Tag Archives: Charles Dance

Woman in Gold

What surprised me the most about Woman in Gold was how much it was about the war. That might sound stupid, but I’d mainly thought about the process of getting a stolen work of art back now, long after the war. And the trailer had been mostly lighthearted, with clever and amusing lines.

Woman in Gold

Don’t misunderstand me; I believe the film was better for all its background, reminding us – and in the case of Daughter, showing for the first time – of what went on in Austria not only during the war, but before it as well. Without it, Maria Altmann could have seemed to be simply greedy and grabbing. In a way this was one of those occasions when you feel that both sides are both right and wrong. Were it not for the fact that Austria took away Maria’s right to the life she was living, when they pulled the rug out from under her feet. As I think she said, it wasn’t so much getting the painting of her aunt back, as getting some recompense for what they did to her family, breaking it up, and killing most of them.

Woman in Gold

I had looked forward to seeing more of Vienna, but in the end it was almost painful. I appreciated seeing the old Vienna, as Maria knew it when she grew up. I’m not Austrian, nor quite that old, but I could recognise some of the life she lived.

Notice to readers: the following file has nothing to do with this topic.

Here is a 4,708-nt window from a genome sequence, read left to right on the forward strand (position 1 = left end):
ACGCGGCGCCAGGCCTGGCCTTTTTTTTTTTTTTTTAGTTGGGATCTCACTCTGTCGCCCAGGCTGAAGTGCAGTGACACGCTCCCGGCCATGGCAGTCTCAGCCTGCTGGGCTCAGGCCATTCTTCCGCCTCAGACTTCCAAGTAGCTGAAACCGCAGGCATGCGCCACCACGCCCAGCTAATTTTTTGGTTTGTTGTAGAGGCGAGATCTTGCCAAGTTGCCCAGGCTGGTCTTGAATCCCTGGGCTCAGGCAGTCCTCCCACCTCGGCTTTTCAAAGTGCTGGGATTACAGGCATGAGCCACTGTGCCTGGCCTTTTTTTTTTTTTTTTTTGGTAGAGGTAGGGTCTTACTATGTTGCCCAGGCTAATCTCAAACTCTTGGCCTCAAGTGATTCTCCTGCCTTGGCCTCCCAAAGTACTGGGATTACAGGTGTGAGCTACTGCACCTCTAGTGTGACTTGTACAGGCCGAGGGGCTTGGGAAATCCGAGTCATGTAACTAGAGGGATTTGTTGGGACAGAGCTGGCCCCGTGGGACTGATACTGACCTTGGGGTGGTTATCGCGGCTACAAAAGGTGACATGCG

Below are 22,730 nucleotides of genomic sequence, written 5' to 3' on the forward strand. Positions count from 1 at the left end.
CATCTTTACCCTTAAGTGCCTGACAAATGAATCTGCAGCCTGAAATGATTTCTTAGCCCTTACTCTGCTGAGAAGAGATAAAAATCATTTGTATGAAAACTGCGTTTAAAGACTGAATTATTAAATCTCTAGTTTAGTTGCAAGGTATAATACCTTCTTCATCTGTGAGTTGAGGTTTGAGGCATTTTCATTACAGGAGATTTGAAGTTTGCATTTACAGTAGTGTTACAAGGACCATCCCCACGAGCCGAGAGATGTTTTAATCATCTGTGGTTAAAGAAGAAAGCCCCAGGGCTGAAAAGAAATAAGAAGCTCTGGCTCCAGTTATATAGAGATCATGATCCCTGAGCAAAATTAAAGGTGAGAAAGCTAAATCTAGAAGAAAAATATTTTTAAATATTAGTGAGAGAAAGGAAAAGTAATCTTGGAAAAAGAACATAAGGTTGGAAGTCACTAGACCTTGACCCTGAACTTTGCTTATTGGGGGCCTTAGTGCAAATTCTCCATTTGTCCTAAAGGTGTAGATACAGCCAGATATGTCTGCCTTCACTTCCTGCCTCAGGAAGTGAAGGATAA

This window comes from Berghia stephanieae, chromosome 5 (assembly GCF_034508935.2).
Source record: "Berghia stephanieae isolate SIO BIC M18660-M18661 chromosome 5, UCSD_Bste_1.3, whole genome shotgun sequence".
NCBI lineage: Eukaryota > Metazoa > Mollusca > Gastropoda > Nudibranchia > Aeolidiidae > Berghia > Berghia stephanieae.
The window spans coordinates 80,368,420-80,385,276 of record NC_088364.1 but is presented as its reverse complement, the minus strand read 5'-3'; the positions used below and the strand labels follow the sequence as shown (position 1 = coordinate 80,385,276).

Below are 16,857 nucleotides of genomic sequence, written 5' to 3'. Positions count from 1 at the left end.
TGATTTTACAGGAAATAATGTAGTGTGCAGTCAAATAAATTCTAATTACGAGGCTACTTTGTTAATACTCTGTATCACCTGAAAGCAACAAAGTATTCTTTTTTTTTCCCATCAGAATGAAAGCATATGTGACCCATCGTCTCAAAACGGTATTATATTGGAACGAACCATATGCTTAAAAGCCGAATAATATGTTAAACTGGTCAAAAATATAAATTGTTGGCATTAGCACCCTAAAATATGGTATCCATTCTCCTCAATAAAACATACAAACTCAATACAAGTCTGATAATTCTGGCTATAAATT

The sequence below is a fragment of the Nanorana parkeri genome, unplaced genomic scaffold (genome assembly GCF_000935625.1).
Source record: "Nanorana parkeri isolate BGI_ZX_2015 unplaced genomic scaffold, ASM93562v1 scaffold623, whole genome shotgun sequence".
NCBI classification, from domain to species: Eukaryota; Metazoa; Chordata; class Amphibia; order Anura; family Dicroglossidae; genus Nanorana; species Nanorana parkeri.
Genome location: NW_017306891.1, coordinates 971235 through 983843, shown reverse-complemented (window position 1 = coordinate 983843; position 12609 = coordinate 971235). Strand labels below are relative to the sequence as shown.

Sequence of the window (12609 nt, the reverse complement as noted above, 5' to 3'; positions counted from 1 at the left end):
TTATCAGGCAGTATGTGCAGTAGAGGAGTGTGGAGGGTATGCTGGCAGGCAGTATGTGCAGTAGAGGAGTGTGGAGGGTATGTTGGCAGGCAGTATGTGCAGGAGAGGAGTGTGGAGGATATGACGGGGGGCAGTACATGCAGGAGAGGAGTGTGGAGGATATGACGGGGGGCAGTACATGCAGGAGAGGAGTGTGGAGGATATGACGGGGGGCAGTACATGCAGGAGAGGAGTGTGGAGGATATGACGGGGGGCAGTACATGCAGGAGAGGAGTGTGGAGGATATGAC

Had not realised that Daughter didn’t know what the outcome was going to be, but then it had been some years since we read about Maria and her Klimt painting in the news.

Woman in Gold

I enjoyed Woman in Gold, and more so for it being so European, and not just Hollywood gloss. Helen Mirren can do anything she puts her mind to, and Ryan Reynolds was a lovely Randol Schoenberg. Good to see so many actors employed who are not necessarily English language household names, but who were able to portray Austrians in a believable way.

The Imitation Game

I was glad to see they still offered screenings of The Imitation Game this week. I’d stopped being too busy and I’d also decided to temporarily pause my Keira Knightley boycott and actually go and see this film about Alan Turing. I was a afraid it’d be as upsetting as the television programme a while back, but it was more uplifting than depressing, despite poor Turing’s fate.

The Imitation Game

There were things about Bletchley and Enigma I hadn’t actually known before, and it was good to see the story in a different light from the last ones. Benedict Cumberbatch was spot on as Alan Turing. Most of the time. They’d done a fine job of getting the aspie aspects of his personality right, except for when they hadn’t.

You don’t have someone as literal as that, and then make them reply to a heavy bit of sarcasm as though they are neurotypical. I also suspect that Benedict is a capable dancer, and I wouldn’t expect Turing to have been. He was reluctant for a reason. And all that hugging!

The Imitation Game

Nice to have both Allen Leech and Matthew Goode in there, but making them mathematical geniuses is stretching credibility somewhat. Even KK made for a likelier mathematician.

The Imitation Game

Alex Lawther was fabulous as the young Turing; giving us a perfect background to understand where he was coming from.

Very touching, and the kind of film I would see again.

(Just don’t get me started on the train rolling stock…)